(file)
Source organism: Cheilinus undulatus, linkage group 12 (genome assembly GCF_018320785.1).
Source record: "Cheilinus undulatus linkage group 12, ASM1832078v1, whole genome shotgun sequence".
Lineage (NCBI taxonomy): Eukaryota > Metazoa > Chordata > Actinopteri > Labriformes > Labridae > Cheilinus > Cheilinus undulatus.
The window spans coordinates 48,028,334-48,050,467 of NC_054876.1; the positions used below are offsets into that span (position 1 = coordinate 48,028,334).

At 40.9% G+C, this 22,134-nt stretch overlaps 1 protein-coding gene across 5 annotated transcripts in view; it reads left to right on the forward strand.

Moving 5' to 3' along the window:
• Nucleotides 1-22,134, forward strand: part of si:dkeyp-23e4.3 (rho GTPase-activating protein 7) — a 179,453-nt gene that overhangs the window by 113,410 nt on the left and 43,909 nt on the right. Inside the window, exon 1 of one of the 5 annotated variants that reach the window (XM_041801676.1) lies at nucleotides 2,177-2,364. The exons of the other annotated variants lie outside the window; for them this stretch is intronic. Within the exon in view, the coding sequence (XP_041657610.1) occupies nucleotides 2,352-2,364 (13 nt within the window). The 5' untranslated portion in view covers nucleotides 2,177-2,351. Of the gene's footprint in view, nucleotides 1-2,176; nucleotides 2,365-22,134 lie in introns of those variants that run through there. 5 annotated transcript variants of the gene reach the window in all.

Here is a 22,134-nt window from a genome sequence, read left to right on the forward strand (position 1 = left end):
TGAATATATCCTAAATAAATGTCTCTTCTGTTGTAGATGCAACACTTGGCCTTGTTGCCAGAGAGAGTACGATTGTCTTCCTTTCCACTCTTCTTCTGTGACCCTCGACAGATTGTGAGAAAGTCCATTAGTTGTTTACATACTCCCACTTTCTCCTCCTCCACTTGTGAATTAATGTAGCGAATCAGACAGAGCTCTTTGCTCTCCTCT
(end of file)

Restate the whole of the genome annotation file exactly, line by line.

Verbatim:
Source organism: Cheilinus undulatus, linkage group 12 (genome assembly GCF_018320785.1).
Source record: "Cheilinus undulatus linkage group 12, ASM1832078v1, whole genome shotgun sequence".
Lineage (NCBI taxonomy): Eukaryota > Metazoa > Chordata > Actinopteri > Labriformes > Labridae > Cheilinus > Cheilinus undulatus.
The window spans coordinates 48,028,334-48,050,467 of NC_054876.1; the positions used below are offsets into that span (position 1 = coordinate 48,028,334).

At 40.9% G+C, this 22,134-nt stretch overlaps 1 protein-coding gene across 5 annotated transcripts in view; it reads left to right on the forward strand.

Moving 5' to 3' along the window:
• Nucleotides 1-22,134, forward strand: part of si:dkeyp-23e4.3 (rho GTPase-activating protein 7) — a 179,453-nt gene that overhangs the window by 113,410 nt on the left and 43,909 nt on the right. Inside the window, exon 1 of one of the 5 annotated variants that reach the window (XM_041801676.1) lies at nucleotides 2,177-2,364. The exons of the other annotated variants lie outside the window; for them this stretch is intronic. Within the exon in view, the coding sequence (XP_041657610.1) occupies nucleotides 2,352-2,364 (13 nt within the window). The 5' untranslated portion in view covers nucleotides 2,177-2,351. Of the gene's footprint in view, nucleotides 1-2,176; nucleotides 2,365-22,134 lie in introns of those variants that run through there. 5 annotated transcript variants of the gene reach the window in all.

Here is a 22,134-nt window from a genome sequence, read left to right on the forward strand (position 1 = left end):
TGAATATATCCTAAATAAATGTCTCTTCTGTTGTAGATGCAACACTTGGCCTTGTTGCCAGAGAGAGTACGATTGTCTTCCTTTCCACTCTTCTTCTGTGACCCTCGACAGATTGTGAGAAAGTCCATTAGTTGTTTACATACTCCCACTTTCTCCTCCTCCACTTGTGAATTAATGTAGCGAATCAGACAGAGCTCTTTGCTCTCCTCT